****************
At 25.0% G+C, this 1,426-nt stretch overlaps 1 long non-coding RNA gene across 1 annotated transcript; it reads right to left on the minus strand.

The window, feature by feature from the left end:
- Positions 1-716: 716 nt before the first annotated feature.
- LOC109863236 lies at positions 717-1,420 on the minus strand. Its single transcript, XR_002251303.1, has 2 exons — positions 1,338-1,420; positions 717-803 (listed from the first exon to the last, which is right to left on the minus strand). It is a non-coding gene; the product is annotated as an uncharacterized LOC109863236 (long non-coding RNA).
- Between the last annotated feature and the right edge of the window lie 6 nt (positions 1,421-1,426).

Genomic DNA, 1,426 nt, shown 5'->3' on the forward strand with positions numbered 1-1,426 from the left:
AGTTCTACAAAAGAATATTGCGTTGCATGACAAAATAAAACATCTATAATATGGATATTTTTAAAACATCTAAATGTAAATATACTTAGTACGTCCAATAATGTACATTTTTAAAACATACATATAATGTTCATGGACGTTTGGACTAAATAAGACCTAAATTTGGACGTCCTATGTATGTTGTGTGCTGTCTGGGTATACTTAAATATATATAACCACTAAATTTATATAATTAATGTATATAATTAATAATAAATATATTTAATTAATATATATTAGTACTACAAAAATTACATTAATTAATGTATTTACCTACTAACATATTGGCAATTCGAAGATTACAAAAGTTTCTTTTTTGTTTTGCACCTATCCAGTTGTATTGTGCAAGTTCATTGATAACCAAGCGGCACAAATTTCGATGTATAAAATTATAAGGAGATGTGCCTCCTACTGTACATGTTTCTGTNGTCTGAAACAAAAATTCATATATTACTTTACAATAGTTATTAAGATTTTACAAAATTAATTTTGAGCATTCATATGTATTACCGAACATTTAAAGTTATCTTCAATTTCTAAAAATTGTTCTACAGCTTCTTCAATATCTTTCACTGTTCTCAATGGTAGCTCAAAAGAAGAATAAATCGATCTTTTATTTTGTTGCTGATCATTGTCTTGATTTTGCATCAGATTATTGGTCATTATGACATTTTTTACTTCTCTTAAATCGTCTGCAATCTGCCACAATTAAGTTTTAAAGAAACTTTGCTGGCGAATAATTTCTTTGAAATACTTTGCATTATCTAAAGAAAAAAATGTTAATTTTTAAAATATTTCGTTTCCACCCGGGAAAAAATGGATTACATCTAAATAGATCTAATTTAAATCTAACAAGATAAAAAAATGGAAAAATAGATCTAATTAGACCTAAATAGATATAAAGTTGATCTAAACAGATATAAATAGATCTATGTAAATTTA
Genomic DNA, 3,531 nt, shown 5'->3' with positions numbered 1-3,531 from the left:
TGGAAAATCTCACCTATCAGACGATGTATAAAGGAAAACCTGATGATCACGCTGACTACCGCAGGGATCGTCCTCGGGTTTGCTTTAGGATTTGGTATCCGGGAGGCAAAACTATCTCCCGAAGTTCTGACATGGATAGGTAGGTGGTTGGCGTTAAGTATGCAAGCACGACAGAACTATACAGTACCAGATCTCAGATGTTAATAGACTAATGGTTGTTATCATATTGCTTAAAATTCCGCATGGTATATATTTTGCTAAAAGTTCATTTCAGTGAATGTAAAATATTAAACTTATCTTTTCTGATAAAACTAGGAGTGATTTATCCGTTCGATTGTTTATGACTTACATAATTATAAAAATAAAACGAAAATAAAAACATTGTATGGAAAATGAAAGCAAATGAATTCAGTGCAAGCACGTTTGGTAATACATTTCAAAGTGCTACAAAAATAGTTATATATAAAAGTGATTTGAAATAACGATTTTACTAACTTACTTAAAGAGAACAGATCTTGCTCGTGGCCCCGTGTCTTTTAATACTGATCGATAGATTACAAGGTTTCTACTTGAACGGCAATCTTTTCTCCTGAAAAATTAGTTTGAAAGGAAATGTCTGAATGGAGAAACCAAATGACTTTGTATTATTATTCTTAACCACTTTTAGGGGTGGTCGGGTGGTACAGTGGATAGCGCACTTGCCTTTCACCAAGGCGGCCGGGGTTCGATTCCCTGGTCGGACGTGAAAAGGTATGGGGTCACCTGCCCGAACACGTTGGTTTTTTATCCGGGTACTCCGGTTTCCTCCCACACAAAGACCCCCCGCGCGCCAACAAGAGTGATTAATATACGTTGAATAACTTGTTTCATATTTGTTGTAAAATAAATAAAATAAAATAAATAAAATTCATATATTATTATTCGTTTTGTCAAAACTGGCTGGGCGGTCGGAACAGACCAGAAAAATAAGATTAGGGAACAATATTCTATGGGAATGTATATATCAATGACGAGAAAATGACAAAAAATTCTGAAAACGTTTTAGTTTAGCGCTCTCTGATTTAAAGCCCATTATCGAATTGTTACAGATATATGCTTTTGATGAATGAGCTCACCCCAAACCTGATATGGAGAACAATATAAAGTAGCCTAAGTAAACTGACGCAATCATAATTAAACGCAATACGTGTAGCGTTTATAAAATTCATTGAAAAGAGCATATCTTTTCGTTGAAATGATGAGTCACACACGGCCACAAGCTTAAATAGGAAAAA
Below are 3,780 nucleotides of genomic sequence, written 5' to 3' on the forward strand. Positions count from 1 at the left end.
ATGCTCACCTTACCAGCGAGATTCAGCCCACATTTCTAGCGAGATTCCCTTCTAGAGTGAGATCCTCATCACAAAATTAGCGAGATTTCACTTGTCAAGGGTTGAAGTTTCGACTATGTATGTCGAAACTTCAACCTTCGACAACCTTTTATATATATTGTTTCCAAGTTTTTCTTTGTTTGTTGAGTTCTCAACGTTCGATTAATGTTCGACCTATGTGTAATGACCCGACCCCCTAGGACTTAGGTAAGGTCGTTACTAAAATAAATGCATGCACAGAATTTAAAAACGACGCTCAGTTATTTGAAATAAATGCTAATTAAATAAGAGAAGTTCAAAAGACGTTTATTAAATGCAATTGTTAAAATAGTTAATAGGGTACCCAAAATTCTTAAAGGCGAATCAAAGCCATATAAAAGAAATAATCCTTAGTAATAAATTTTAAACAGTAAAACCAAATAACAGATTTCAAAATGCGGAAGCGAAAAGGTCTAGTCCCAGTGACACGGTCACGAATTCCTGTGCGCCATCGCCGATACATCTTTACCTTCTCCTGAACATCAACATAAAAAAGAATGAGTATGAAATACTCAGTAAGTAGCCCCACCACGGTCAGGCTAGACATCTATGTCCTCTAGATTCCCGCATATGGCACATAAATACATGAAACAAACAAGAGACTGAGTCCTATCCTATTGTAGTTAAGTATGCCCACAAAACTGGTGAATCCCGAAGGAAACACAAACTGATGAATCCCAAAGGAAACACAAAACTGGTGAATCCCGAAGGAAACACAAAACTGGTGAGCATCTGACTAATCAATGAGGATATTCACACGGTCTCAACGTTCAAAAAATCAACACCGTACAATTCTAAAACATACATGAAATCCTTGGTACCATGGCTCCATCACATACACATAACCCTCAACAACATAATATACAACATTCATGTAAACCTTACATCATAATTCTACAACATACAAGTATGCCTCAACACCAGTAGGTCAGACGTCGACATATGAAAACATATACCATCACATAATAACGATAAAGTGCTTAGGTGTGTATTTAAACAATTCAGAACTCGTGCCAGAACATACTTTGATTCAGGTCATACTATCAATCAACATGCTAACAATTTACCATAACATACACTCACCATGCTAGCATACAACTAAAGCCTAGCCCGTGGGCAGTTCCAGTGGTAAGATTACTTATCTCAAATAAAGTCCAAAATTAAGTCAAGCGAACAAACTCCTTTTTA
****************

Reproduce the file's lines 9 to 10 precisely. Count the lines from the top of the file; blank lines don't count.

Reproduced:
TGGAAAATCTCACCTATCAGACGATGTATAAAGGAAAACCTGATGATCACGCTGACTACCGCAGGGATCGTCCTCGGGTTTGCTTTAGGATTTGGTATCCGGGAGGCAAAACTATCTCCCGAAGTTCTGACATGGATAGGTAGGTGGTTGGCGTTAAGTATGCAAGCACGACAGAACTATACAGTACCAGATCTCAGATGTTAATAGACTAATGGTTGTTATCATATTGCTTAAAATTCCGCATGGTATATATTTTGCTAAAAGTTCATTTCAGTGAATGTAAAATATTAAACTTATCTTTTCTGATAAAACTAGGAGTGATTTATCCGTTCGATTGTTTATGACTTACATAATTATAAAAATAAAACGAAAATAAAAACATTGTATGGAAAATGAAAGCAAATGAATTCAGTGCAAGCACGTTTGGTAATACATTTCAAAGTGCTACAAAAATAGTTATATATAAAAGTGATTTGAAATAACGATTTTACTAACTTACTTAAAGAGAACAGATCTTGCTCGTGGCCCCGTGTCTTTTAATACTGATCGATAGATTACAAGGTTTCTACTTGAACGGCAATCTTTTCTCCTGAAAAATTAGTTTGAAAGGAAATGTCTGAATGGAGAAACCAAATGACTTTGTATTATTATTCTTAACCACTTTTAGGGGTGGTCGGGTGGTACAGTGGATAGCGCACTTGCCTTTCACCAAGGCGGCCGGGGTTCGATTCCCTGGTCGGACGTGAAAAGGTATGGGGTCACCTGCCCGAACACGTTGGTTTTTTATCCGGGTACTCCGGTTTCCTCCCACACAAAGACCCCCCGCGCGCCAACAAGAGTGATTAATATACGTTGAATAACTTGTTTCATATTTGTTGTAAAATAAATAAAATAAAATAAATAAAATTCATATATTATTATTCGTTTTGTCAAAACTGGCTGGGCGGTCGGAACAGACCAGAAAAATAAGATTAGGGAACAATATTCTATGGGAATGTATATATCAATGACGAGAAAATGACAAAAAATTCTGAAAACGTTTTAGTTTAGCGCTCTCTGATTTAAAGCCCATTATCGAATTGTTACAGATATATGCTTTTGATGAATGAGCTCACCCCAAACCTGATATGGAGAACAATATAAAGTAGCCTAAGTAAACTGACGCAATCATAATTAAACGCAATACGTGTAGCGTTTATAAAATTCATTGAAAAGAGCATATCTTTTCGTTGAAATGATGAGTCACACACGGCCACAAGCTTAAATAGGAAAAA
Below are 3,780 nucleotides of genomic sequence, written 5' to 3' on the forward strand. Positions count from 1 at the left end.